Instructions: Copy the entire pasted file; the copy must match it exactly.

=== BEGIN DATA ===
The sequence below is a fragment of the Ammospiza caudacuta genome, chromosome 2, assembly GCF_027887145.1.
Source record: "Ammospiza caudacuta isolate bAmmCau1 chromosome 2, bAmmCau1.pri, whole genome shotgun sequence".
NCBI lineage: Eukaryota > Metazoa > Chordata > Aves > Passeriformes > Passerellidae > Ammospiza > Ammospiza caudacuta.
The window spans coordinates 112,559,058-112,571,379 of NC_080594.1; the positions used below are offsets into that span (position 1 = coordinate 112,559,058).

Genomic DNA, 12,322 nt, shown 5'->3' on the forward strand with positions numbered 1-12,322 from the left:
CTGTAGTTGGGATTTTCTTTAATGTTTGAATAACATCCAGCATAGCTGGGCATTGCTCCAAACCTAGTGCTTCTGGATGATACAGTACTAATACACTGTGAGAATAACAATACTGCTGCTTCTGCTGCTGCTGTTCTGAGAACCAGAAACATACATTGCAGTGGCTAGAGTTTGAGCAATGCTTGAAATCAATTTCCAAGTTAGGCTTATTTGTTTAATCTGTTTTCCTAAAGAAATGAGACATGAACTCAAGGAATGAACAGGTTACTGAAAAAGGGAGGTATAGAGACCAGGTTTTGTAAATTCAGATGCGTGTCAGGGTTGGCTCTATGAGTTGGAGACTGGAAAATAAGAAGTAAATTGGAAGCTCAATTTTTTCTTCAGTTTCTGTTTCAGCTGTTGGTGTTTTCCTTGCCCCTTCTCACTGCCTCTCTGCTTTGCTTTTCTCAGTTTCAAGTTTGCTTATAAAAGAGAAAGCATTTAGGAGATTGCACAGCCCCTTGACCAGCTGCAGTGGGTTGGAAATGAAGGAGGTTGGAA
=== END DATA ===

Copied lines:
The sequence below is a fragment of the Ammospiza caudacuta genome, chromosome 2, assembly GCF_027887145.1.
Source record: "Ammospiza caudacuta isolate bAmmCau1 chromosome 2, bAmmCau1.pri, whole genome shotgun sequence".
NCBI lineage: Eukaryota > Metazoa > Chordata > Aves > Passeriformes > Passerellidae > Ammospiza > Ammospiza caudacuta.
The window spans coordinates 112,559,058-112,571,379 of NC_080594.1; the positions used below are offsets into that span (position 1 = coordinate 112,559,058).

Genomic DNA, 12,322 nt, shown 5'->3' on the forward strand with positions numbered 1-12,322 from the left:
CTGTAGTTGGGATTTTCTTTAATGTTTGAATAACATCCAGCATAGCTGGGCATTGCTCCAAACCTAGTGCTTCTGGATGATACAGTACTAATACACTGTGAGAATAACAATACTGCTGCTTCTGCTGCTGCTGTTCTGAGAACCAGAAACATACATTGCAGTGGCTAGAGTTTGAGCAATGCTTGAAATCAATTTCCAAGTTAGGCTTATTTGTTTAATCTGTTTTCCTAAAGAAATGAGACATGAACTCAAGGAATGAACAGGTTACTGAAAAAGGGAGGTATAGAGACCAGGTTTTGTAAATTCAGATGCGTGTCAGGGTTGGCTCTATGAGTTGGAGACTGGAAAATAAGAAGTAAATTGGAAGCTCAATTTTTTCTTCAGTTTCTGTTTCAGCTGTTGGTGTTTTCCTTGCCCCTTCTCACTGCCTCTCTGCTTTGCTTTTCTCAGTTTCAAGTTTGCTTATAAAAGAGAAAGCATTTAGGAGATTGCACAGCCCCTTGACCAGCTGCAGTGGGTTGGAAATGAAGGAGGTTGGAA